Tuesday, March 18, 2008

Outside the Box Orchid WIP

For my next piece, I chose an orchid picture. I went 'outside the box' on this one in a couple of ways. First of all, this is my first time using a photo that I didn't take. This picture was taken by my husband and yes I have his permission to use it :-) While the lighting in the photo makes for a fine photo, it isn't my usual preference for lighting a subject that will become a painting. My normal way of working is to have strong contrasts between light and shadow. I enjoy playing up these values and I think it makes for a more interesting piece. Having said that, I find myself liking pieces by other artists that have flattened values. Such pieces tend to have a peaceful quality. High contrasts often lend an air of energy or excitement to a work. I like it when an artist is confident enough to break the rules. I loved the photo so I decided to get out of my box and work on this image as it...I would resist the temptation to punch up the values.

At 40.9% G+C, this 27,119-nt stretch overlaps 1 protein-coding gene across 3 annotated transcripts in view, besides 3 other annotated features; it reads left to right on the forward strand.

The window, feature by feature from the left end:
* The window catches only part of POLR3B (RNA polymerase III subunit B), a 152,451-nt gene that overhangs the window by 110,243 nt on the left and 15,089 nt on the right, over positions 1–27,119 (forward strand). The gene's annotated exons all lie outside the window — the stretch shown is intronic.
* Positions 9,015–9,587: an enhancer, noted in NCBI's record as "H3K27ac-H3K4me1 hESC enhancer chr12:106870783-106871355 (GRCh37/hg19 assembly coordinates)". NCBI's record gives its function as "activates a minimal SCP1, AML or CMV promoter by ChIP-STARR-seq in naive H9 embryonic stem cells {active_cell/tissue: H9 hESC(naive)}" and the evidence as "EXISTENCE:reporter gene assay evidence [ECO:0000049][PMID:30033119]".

My next step outside the box was in choosing a new support...coloured pastel paper. Pastel paper is paper that is coated with a gritty surface (similar to sandpaper). This type of paper is used by painters and pencil artists. It isn't just for pastel. I love working on a medium toothed, white printmaking paper but I decided to challenge myself by working on this surface. I have messed about with pastel paper but this was going to be an attempt at a 'real' work.

This photo shows that this is very much a work in progress. You can see that I am using a burgundy coloured paper. Very dark indeed. You cannot apply as many layers to this surface as you can other papers. What surprised me was that as I worked a sheen started to develop! I have never had this happen before. Definitely a signal that the surface was getting coated with the waxy pigment and it wouldn't be taking many more layers. I am using primarily Prismacolor pencils. You have to use heavier pressure to get results and it of course 'eats' your pencils more than smoother surfaces. On the plus side, I found it much faster to work this way and you can actually erase pigment from this surface. Okay, back to the studio...

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